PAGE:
German Chancellor Olaf Scholz has said a Marshall Plan will be needed to rebuild Ukraine.
Olaf Scholz said in a government speech that his recent visit to Ukraine reminded him of the widespread destruction that had characterized many cities in Germany after World War II.
“Like war-torn Europe then, Ukraine needs a Marshall Plan for reconstruction today,” the chancellor said.
What was the Marshall Plan
In 1947, then-US Secretary of State George C. Marshall suggested the establishment of the European Recovery Program (ERP) to help rebuild much of war-torn Europe. Today, this scheme is known as the Marshall Plan.
The program required the United States to provide loans to finance European reconstruction efforts, but also to import goods, raw materials and food into Europe. More than $ 12 billion (about $ 150 billion today) was provided in 16 countries – including West Germany, Italy, France and the United Kingdom – between 1948 and 1952.
This funding not only triggered Europe’s economic recovery, but also opened up new markets for the United States.
But the Marshall Plan also had a political dimension. Not all European countries have received money from the US. While America wanted to limit Soviet influence in Eastern Europe, the Soviet Union banned Hungary, Czechoslovakia, and Poland from joining the Marshall Plan, fearing US control of the region.
In Europe, the Marshall Plan is remembered as a successful program that helped rebuild the continent. It triggered economic recovery, but also helped democratic structures take root in Europe. That is why, after various wars and crises in the world, many pointed to the Marshall Plan as a good example of post-war reconstruction.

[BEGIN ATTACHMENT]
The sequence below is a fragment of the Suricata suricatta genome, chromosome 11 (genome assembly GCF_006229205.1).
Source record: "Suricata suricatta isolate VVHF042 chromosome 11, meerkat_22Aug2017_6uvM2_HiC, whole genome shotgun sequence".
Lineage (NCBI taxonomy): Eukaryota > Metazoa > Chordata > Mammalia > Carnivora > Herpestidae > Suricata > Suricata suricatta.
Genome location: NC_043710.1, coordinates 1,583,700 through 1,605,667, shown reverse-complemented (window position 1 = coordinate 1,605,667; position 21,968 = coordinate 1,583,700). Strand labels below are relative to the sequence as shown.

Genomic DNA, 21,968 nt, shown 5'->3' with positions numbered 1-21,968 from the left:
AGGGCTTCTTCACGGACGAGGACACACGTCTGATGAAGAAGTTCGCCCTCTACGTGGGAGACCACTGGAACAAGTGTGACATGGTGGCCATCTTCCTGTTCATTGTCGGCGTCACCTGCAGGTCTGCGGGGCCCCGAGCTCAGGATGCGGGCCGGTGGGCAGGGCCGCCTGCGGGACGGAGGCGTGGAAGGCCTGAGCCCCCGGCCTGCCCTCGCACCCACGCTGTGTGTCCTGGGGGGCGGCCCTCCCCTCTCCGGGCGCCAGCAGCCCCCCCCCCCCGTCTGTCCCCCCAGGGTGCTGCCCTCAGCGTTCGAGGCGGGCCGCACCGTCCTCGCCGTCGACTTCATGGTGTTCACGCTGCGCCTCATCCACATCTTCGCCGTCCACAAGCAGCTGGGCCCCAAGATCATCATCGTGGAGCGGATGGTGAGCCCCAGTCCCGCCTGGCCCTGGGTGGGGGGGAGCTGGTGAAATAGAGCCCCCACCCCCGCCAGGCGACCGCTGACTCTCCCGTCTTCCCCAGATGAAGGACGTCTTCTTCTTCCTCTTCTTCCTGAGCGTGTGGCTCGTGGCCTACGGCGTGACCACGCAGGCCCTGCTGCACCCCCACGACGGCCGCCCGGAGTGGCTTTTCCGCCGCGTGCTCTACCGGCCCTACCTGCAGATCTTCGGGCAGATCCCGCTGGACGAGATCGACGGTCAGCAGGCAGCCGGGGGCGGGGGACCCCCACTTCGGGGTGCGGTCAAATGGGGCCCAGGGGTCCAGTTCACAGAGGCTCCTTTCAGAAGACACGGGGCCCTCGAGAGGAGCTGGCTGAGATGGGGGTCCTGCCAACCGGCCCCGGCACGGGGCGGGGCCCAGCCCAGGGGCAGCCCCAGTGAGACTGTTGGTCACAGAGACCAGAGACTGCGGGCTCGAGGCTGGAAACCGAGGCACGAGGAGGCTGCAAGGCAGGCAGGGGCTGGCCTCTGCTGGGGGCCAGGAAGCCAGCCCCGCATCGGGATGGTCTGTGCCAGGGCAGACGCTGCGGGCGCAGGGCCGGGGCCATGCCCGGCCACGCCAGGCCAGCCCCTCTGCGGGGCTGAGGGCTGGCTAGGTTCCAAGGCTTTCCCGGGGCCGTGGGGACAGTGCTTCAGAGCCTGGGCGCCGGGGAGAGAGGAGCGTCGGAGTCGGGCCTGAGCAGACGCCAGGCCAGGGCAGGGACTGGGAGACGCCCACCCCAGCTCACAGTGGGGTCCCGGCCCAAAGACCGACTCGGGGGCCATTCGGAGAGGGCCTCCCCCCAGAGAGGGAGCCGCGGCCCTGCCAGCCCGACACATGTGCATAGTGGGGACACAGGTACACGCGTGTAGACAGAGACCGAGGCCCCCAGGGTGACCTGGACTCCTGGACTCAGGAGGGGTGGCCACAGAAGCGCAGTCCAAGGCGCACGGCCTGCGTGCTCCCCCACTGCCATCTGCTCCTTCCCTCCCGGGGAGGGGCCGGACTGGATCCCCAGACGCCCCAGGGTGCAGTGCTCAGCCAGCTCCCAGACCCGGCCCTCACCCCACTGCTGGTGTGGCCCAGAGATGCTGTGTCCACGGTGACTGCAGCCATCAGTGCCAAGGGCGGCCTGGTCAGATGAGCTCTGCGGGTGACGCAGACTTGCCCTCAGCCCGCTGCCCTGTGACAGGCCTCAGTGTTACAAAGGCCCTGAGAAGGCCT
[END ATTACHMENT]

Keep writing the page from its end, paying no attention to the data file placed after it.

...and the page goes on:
What a Marshall Plan would mean for Ukraine
German Chancellor Olaf Scholz expects the war in Ukraine not to end too soon. As the Marshall Plan was originally aimed at long-term reconstruction, the official says the West should expect Ukraine’s recovery to take longer.
“We will need many billions of euros and dollars for reconstruction for years to come,” he said.
Scholz added that he wants Ukraine to continue to receive European support in financial, economic, humanitarian and political terms, as well as “arms deliveries”.
Werner Hoyer, head of the European Investment Bank, expects financial aid of billions of euros for Ukraine. He said a program was needed to target “a global audience rather than EU taxpayers”.
And the European Union has suggested that reconstruction efforts be coordinated by Ukraine with the EU, G7 and G20 states, as well as with international financial institutions and organizations.